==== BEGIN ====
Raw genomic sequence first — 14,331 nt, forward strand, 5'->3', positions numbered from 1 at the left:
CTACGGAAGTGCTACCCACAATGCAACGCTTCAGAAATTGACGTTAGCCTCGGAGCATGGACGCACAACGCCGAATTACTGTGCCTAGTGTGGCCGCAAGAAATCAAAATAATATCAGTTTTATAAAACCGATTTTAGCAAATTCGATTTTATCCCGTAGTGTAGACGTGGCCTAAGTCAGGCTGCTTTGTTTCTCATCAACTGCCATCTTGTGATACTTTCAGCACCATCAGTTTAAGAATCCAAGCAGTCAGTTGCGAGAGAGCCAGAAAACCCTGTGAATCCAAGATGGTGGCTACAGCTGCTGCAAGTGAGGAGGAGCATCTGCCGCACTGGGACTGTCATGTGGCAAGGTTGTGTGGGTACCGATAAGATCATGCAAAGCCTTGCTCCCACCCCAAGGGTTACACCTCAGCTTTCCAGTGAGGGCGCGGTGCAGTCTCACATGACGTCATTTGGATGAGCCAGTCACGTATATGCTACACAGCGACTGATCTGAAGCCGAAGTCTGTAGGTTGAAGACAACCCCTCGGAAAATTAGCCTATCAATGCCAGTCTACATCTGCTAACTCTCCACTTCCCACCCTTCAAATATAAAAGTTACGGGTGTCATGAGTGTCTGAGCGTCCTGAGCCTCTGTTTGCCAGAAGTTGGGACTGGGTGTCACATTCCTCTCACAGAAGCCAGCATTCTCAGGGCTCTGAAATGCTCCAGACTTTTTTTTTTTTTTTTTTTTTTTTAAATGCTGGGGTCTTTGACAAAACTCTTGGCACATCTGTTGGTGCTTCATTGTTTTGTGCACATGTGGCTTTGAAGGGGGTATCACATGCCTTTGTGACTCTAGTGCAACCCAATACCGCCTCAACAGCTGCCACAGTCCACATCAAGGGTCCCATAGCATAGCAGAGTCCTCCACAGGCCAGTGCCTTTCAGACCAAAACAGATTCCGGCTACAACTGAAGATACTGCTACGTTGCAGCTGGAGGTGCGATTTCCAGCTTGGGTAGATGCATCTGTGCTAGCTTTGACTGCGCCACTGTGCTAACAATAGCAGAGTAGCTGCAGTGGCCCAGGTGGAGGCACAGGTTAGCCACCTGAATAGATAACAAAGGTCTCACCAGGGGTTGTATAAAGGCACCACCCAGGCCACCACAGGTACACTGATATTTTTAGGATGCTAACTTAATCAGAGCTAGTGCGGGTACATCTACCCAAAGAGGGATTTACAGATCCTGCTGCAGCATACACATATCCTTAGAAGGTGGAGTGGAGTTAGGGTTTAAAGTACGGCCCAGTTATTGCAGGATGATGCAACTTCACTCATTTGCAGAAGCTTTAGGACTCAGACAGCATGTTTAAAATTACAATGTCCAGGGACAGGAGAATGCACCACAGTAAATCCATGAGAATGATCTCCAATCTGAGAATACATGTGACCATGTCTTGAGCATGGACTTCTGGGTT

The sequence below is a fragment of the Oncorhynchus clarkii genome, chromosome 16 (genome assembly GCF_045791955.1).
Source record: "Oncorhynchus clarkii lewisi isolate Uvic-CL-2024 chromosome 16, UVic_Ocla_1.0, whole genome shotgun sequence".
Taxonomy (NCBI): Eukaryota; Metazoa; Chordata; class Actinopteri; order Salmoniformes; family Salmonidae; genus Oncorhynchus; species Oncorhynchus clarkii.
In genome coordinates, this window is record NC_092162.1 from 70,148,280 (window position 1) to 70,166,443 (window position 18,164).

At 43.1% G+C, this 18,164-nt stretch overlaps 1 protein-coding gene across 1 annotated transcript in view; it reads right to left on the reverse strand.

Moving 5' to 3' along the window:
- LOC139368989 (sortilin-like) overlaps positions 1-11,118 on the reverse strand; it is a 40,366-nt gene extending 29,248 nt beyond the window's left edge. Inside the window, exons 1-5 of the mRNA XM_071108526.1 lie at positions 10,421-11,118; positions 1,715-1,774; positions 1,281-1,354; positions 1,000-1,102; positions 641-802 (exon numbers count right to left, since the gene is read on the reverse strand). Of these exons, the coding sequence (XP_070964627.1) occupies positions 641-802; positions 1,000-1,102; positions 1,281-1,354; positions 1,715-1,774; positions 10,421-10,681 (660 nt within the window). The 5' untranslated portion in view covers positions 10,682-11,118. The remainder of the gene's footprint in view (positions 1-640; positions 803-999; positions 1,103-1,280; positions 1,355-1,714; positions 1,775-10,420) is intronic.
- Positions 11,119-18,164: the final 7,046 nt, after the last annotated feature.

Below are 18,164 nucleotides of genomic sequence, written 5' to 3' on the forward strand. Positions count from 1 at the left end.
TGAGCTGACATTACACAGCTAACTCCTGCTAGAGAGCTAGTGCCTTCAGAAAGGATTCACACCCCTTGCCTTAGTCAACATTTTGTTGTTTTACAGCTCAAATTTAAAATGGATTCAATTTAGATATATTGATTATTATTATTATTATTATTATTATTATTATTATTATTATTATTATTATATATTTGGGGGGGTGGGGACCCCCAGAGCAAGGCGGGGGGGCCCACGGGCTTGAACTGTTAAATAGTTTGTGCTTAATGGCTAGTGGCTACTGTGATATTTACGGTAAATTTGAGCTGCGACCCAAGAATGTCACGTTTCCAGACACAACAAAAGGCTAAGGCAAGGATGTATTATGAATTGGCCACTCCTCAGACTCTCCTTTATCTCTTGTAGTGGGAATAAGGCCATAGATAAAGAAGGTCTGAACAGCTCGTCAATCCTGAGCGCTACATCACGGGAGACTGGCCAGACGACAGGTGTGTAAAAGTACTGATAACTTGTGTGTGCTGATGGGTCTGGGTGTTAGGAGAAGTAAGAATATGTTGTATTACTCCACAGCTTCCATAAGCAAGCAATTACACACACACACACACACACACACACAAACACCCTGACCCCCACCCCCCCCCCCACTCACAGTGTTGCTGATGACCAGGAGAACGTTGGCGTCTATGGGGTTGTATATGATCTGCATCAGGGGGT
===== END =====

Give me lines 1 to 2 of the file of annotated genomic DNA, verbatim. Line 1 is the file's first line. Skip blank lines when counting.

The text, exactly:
Raw genomic sequence first — 14,331 nt, forward strand, 5'->3', positions numbered from 1 at the left:
CTACGGAAGTGCTACCCACAATGCAACGCTTCAGAAATTGACGTTAGCCTCGGAGCATGGACGCACAACGCCGAATTACTGTGCCTAGTGTGGCCGCAAGAAATCAAAATAATATCAGTTTTATAAAACCGATTTTAGCAAATTCGATTTTATCCCGTAGTGTAGACGTGGCCTAAGTCAGGCTGCTTTGTTTCTCATCAACTGCCATCTTGTGATACTTTCAGCACCATCAGTTTAAGAATCCAAGCAGTCAGTTGCGAGAGAGCCAGAAAACCCTGTGAATCCAAGATGGTGGCTACAGCTGCTGCAAGTGAGGAGGAGCATCTGCCGCACTGGGACTGTCATGTGGCAAGGTTGTGTGGGTACCGATAAGATCATGCAAAGCCTTGCTCCCACCCCAAGGGTTACACCTCAGCTTTCCAGTGAGGGCGCGGTGCAGTCTCACATGACGTCATTTGGATGAGCCAGTCACGTATATGCTACACAGCGACTGATCTGAAGCCGAAGTCTGTAGGTTGAAGACAACCCCTCGGAAAATTAGCCTATCAATGCCAGTCTACATCTGCTAACTCTCCACTTCCCACCCTTCAAATATAAAAGTTACGGGTGTCATGAGTGTCTGAGCGTCCTGAGCCTCTGTTTGCCAGAAGTTGGGACTGGGTGTCACATTCCTCTCACAGAAGCCAGCATTCTCAGGGCTCTGAAATGCTCCAGACTTTTTTTTTTTTTTTTTTTTTTTTAAATGCTGGGGTCTTTGACAAAACTCTTGGCACATCTGTTGGTGCTTCATTGTTTTGTGCACATGTGGCTTTGAAGGGGGTATCACATGCCTTTGTGACTCTAGTGCAACCCAATACCGCCTCAACAGCTGCCACAGTCCACATCAAGGGTCCCATAGCATAGCAGAGTCCTCCACAGGCCAGTGCCTTTCAGACCAAAACAGATTCCGGCTACAACTGAAGATACTGCTACGTTGCAGCTGGAGGTGCGATTTCCAGCTTGGGTAGATGCATCTGTGCTAGCTTTGACTGCGCCACTGTGCTAACAATAGCAGAGTAGCTGCAGTGGCCCAGGTGGAGGCACAGGTTAGCCACCTGAATAGATAACAAAGGTCTCACCAGGGGTTGTATAAAGGCACCACCCAGGCCACCACAGGTACACTGATATTTTTAGGATGCTAACTTAATCAGAGCTAGTGCGGGTACATCTACCCAAAGAGGGATTTACAGATCCTGCTGCAGCATACACATATCCTTAGAAGGTGGAGTGGAGTTAGGGTTTAAAGTACGGCCCAGTTATTGCAGGATGATGCAACTTCACTCATTTGCAGAAGCTTTAGGACTCAGACAGCATGTTTAAAATTACAATGTCCAGGGACAGGAGAATGCACCACAGTAAATCCATGAGAATGATCTCCAATCTGAGAATACATGTGACCATGTCTTGAGCATGGACTTCTGGGTT